Fourth, the Metcalfes point to the Renaissance website, attaching as Exhibit A a "copy of link entitled `Contact Other Owners.'" App. at 88 (emphasis supplied). As the title of the link suggests, however, Exhibit A cannot accurately be viewed as supporting the Metcalfes' contention that "Renaissance advertises the rental of its vessels on St. Thomas on its website." Id. Exhibit A consists of a list of the names of people who have previously purchased vessels from Renaissance along with their email addresses. On the first page, fifteen
We articulated the controlling principle here in Toys "R" Us, Inc. v. Step Two, S.A., 318 F.3d 446, 454 (3d Cir.2003), as follows:
Exhibit A is not targeted at the Virgin Islands. If it be regarded as targeted at all, it is targeted at anyone anywhere in the world who owns a Renaissance vessel and has an interest in communicating with "other" Renaissance vessel owners. If that targeting is sufficient, Renaissance's website has subjected it to personal jurisdiction anywhere in the world that a Renaissance vessel owner resides, a result that seems inconsistent with Toys "R" Us.
Finally, the Metcalfes rely upon their allegation that during some past period of unspecified duration "Renaissance has sold approximately 7 vessels to Virgin Islands residents." App. at 87. At least three are said to have been sold to See & Ski. This is, of course, not relevant to whether the District Court can exercise specific personal jurisdiction over Renaissance given that the Metcalfes' claim does not arise from those transactions. Conceivably, however, these seven sales might provide a foundation upon which to build a prima facie case of general personal jurisdiction (i.e., the presence of currently existing, "continuous and systematic" contacts with the forum, Remick v. Manfredy, 238 F.3d 248, 255 (3d Cir.2001)). Nevertheless, in the absence of any indication as to when the seven sales were made and whether, unlike the sale to the Metcalfes, they involved some Renaissance activity in the forum, I conclude that the Metcalfes have not come close to alleging a prima facie case of general personal jurisdiction.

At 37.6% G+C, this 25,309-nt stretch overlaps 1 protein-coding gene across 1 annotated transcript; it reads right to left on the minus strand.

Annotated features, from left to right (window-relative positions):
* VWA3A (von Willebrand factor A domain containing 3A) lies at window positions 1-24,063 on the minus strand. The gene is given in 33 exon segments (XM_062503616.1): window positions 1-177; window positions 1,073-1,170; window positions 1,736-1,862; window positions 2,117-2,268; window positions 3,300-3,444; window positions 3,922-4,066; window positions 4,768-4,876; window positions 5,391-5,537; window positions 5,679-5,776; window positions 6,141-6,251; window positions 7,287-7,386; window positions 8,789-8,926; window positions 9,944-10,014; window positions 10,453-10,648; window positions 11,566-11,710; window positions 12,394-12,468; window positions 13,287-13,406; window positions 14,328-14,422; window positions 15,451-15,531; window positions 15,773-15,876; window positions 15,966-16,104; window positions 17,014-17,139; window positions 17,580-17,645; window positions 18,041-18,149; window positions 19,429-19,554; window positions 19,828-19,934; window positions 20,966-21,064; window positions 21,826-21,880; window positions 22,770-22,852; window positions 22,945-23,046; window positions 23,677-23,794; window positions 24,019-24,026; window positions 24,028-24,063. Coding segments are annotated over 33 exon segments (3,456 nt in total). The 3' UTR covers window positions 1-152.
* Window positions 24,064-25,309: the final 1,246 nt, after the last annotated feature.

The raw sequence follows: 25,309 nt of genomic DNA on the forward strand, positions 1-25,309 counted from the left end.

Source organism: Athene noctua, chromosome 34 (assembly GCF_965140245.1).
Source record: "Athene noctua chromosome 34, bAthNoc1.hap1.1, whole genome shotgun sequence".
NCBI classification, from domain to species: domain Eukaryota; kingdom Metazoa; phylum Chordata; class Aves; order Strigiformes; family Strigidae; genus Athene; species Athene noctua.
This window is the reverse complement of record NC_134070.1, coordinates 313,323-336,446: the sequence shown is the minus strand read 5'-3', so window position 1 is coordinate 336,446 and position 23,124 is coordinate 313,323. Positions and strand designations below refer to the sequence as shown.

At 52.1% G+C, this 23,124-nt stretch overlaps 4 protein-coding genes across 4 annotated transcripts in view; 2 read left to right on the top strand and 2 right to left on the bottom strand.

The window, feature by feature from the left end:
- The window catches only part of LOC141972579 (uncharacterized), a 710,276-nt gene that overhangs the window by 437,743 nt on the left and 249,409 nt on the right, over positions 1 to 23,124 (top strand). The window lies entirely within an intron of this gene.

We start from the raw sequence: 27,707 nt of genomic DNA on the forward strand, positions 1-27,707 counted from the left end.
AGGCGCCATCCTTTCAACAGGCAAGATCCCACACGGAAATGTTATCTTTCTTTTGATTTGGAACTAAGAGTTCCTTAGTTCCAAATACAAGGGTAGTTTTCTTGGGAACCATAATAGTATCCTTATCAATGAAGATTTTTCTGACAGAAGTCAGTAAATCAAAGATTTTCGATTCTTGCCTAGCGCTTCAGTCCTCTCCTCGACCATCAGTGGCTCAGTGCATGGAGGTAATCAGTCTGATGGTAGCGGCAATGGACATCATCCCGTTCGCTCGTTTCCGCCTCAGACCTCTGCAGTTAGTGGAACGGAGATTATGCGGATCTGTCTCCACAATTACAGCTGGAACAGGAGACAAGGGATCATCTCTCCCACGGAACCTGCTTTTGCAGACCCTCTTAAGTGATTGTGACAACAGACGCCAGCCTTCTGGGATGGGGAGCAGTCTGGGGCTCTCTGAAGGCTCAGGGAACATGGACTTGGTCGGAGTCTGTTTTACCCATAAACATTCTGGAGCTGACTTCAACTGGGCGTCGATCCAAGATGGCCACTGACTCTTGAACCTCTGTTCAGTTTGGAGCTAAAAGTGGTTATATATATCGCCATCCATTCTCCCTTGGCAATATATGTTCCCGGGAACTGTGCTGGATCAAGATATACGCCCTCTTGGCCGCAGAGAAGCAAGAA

The only remaining issue is whether we should remand to provide the Metcalfes with an opportunity for jurisdictional discovery. Toys "R" Us provides the controlling test:
Toys "R" Us, 318 F.3d at 456. I read "with reasonable particularity" to mean that if a plaintiff suggests a realistic basis for believing that personal jurisdiction exists, he or she should be allowed to pursue discovery before having to prove that such jurisdiction does exist. In my judgment, the Metcalfes have not met this threshold. But it is not necessary to so hold. The Metcalfes have never requested jurisdictional discovery in the District Court, and it would clearly be unfair to Renaissance to allow them to successfully insist upon it in the course of this appeal.
I would affirm the judgment of the District Court.